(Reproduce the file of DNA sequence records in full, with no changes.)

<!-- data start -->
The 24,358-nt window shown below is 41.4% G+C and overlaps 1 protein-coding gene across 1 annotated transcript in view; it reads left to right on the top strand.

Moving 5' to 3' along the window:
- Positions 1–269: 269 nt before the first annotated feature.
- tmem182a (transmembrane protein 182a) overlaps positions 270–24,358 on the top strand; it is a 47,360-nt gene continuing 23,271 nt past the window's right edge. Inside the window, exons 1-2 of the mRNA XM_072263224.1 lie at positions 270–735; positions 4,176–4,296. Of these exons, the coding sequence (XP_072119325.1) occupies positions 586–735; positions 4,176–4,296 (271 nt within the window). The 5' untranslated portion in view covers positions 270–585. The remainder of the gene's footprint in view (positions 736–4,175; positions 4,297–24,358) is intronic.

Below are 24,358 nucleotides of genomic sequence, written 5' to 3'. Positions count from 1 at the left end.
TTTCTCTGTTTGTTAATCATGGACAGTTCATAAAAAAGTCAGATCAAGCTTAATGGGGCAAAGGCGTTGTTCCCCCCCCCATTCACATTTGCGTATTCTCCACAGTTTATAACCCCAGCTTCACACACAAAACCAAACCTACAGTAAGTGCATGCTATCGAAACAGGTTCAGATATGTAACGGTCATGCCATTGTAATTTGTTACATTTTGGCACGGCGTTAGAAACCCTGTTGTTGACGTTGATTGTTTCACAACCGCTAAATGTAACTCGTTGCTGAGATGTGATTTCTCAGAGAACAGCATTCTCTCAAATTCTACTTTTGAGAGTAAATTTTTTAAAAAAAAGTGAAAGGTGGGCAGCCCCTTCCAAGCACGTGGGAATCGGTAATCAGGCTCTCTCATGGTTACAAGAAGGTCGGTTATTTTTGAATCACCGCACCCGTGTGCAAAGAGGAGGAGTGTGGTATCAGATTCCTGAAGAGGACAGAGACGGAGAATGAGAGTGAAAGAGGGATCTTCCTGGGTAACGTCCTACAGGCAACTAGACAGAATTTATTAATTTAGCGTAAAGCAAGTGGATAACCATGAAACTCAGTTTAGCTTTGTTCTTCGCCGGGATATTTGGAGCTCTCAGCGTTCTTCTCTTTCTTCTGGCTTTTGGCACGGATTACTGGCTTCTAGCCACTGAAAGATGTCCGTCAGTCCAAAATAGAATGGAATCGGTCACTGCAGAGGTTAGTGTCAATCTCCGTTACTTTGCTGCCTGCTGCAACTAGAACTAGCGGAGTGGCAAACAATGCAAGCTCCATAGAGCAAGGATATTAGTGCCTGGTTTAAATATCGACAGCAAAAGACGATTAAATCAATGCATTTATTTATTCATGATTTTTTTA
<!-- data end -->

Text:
The 24,358-nt window shown below is 41.4% G+C and overlaps 1 protein-coding gene across 1 annotated transcript in view; it reads left to right on the top strand.

Moving 5' to 3' along the window:
- Positions 1–269: 269 nt before the first annotated feature.
- tmem182a (transmembrane protein 182a) overlaps positions 270–24,358 on the top strand; it is a 47,360-nt gene continuing 23,271 nt past the window's right edge. Inside the window, exons 1-2 of the mRNA XM_072263224.1 lie at positions 270–735; positions 4,176–4,296. Of these exons, the coding sequence (XP_072119325.1) occupies positions 586–735; positions 4,176–4,296 (271 nt within the window). The 5' untranslated portion in view covers positions 270–585. The remainder of the gene's footprint in view (positions 736–4,175; positions 4,297–24,358) is intronic.

Below are 24,358 nucleotides of genomic sequence, written 5' to 3'. Positions count from 1 at the left end.
TTTCTCTGTTTGTTAATCATGGACAGTTCATAAAAAAGTCAGATCAAGCTTAATGGGGCAAAGGCGTTGTTCCCCCCCCCATTCACATTTGCGTATTCTCCACAGTTTATAACCCCAGCTTCACACACAAAACCAAACCTACAGTAAGTGCATGCTATCGAAACAGGTTCAGATATGTAACGGTCATGCCATTGTAATTTGTTACATTTTGGCACGGCGTTAGAAACCCTGTTGTTGACGTTGATTGTTTCACAACCGCTAAATGTAACTCGTTGCTGAGATGTGATTTCTCAGAGAACAGCATTCTCTCAAATTCTACTTTTGAGAGTAAATTTTTTAAAAAAAAGTGAAAGGTGGGCAGCCCCTTCCAAGCACGTGGGAATCGGTAATCAGGCTCTCTCATGGTTACAAGAAGGTCGGTTATTTTTGAATCACCGCACCCGTGTGCAAAGAGGAGGAGTGTGGTATCAGATTCCTGAAGAGGACAGAGACGGAGAATGAGAGTGAAAGAGGGATCTTCCTGGGTAACGTCCTACAGGCAACTAGACAGAATTTATTAATTTAGCGTAAAGCAAGTGGATAACCATGAAACTCAGTTTAGCTTTGTTCTTCGCCGGGATATTTGGAGCTCTCAGCGTTCTTCTCTTTCTTCTGGCTTTTGGCACGGATTACTGGCTTCTAGCCACTGAAAGATGTCCGTCAGTCCAAAATAGAATGGAATCGGTCACTGCAGAGGTTAGTGTCAATCTCCGTTACTTTGCTGCCTGCTGCAACTAGAACTAGCGGAGTGGCAAACAATGCAAGCTCCATAGAGCAAGGATATTAGTGCCTGGTTTAAATATCGACAGCAAAAGACGATTAAATCAATGCATTTATTTATTCATGATTTTTTTA